This ruling would seem to offer comfort to Google because there is some similarity between Kelly's thumbnail images and the snippets of copyrighted books Google is giving away--both are abstractions of larger works and neither eliminates the need for the original. It assumes, however, that the violation of the copyright occurs when Google gives material to the user. In reality, the infringement occurs when Google scans and archives an entire book without permission. It is the presence of millions of these whole, copyrighted books inside Google's database that creates commercial opportunities, albeit indirect ones, for the company. If Google Book Search included only works in the public domain, it would be almost indistinguishable from its competitors.

Google has tried to sidestep this problem by promising not to run advertisements on the snippet-delivering pages of copyrighted books. But the presence of the protected works in the database is what renders the ad space on the public domain book pages so valuable. And Google's promise of access to millions and millions of protected works is what creates the commercial opportunity for the rest of the project. If the courts do not recognize this principle, Google will have changed the landscape of intellectual property law.

So where does Google go from here? The lawsuits fall in the Second Circuit. If the court finds against Google, it may produce a conflict with the Ninth Circuit, a conflict the Supreme Court may decide to resolve. It's also possible that Google will buy its way out of the problem and make a deal with the publishers and the Authors Guild. There is additional incentive because such a settlement could function as a high barrier to entry and keep the competing enterprises from beginning to use protected works.

If the courts were to find against Google, however, the Book Search would likely die on the vine. As Georgetown's Band notes, it would be extremely difficult to construct a licensing regime for books modeled on the ASCAP/BMI models for musical compositions. And if Google were to try to go legit, the transaction costs of identifying, locating, and contacting copyright holders to seek permission could easily stretch to tens of billions of dollars. Band puts the best guess in the neighborhood of $25 billion.

Yet even if Google finds a way to realize its dreams, it's unclear exactly how useful the Book Search would ever be for the average user. Is there value in seeing "snippets" of this or that text? The only way the project could really achieve its goal of disseminating knowledge to the masses would be by ignoring copyrights and putting all texts into the public domain. Which is, of course, what the logic of the Internet ultimately wants. "Information wants to be free," according to one of the web's founding mantras.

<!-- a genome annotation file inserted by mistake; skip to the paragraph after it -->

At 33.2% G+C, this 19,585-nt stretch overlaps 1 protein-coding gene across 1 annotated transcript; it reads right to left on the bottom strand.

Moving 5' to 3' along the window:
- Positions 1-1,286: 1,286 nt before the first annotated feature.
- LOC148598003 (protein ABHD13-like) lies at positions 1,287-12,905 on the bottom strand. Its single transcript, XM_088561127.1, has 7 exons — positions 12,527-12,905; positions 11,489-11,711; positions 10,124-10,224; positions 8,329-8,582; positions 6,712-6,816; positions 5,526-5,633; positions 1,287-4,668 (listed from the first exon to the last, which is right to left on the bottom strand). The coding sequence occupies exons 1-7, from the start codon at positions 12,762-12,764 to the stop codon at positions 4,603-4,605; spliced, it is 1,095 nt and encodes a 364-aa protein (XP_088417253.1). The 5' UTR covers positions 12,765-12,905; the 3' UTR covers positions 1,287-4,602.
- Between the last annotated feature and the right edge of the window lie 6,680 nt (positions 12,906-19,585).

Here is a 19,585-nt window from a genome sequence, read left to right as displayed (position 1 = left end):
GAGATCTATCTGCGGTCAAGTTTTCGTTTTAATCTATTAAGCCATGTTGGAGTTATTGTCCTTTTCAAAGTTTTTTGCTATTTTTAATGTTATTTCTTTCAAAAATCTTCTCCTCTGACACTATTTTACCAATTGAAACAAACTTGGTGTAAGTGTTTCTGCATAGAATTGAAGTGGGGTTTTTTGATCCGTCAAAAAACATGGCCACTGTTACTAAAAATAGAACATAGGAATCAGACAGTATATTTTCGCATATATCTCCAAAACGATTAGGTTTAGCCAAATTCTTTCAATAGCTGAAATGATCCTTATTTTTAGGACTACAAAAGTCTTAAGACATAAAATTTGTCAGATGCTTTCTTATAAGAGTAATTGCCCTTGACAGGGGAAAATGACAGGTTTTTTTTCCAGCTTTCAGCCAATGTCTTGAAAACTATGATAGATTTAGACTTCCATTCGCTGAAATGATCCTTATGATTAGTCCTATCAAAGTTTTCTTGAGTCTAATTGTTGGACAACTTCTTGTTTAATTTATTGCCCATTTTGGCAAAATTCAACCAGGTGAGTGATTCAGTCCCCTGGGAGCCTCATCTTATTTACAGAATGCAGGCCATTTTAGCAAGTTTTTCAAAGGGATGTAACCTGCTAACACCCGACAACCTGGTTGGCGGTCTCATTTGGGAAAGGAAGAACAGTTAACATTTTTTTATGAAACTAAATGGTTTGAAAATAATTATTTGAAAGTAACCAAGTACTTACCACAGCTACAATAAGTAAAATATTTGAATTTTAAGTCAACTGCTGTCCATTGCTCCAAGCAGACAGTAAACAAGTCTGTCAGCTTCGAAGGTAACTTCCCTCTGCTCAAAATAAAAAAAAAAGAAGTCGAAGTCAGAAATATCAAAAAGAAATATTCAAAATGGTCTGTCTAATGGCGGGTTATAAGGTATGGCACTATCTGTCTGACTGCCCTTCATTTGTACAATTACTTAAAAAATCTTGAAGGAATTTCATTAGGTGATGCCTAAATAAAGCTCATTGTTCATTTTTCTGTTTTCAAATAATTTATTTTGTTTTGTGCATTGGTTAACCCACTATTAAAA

If Google was a different company, with a different set of motivating principles, it might well have constructed its Library project along the lines of Apple's iTunes model--that is, it would have spent time and money not perfecting a mass scanning operation designed to gobble up as many pages as possible per hour, but in securing the rights to a large catalogue of books which it could then sell as downloads. After all, it's not as though the current delivery mechanism for books is in any way optimal.

But this concept is beyond its ken. Google's corporate philosophy is based on the model which brought them success: organizing and giving away other people's content, creating space for advertisements in the process. The enormous success Google found with that model in the search engine business spurred it to try and impose it in every arena. In the Google worldview, content is individually valueless. No one page is more important than the next; the value lies in the page view. And a page view is a page view, regardless of whether the page in question has a picture of a cat, a single link to another site, or the full text of Freakonomics. When all you're selling is ad space, the value shifts from the content to the viewer. And ultimately the content is valued at nothing. And here, finally, is the larger problem posed by Google's actions. Books are not in any important sense user-centric. Whether or not a book has readers matters little. Books stand on their own, over time, as ideas and creations. In the world of books, it is the ideas and the authors that matter most, not the readers. That is why the copyright exists in the first place, to protect the value of these created works, a value which Google is trying mightily to deny.

As much as any other American business, Google is the corporate embodiment of the Internet's first principles. And as with so much else on the Internet, the promise of Google Book Search lies somewhere off on the horizon, while the dangers it poses today are very real.

Jonathan V. Last is a staff writer at THE WEEKLY STANDARD.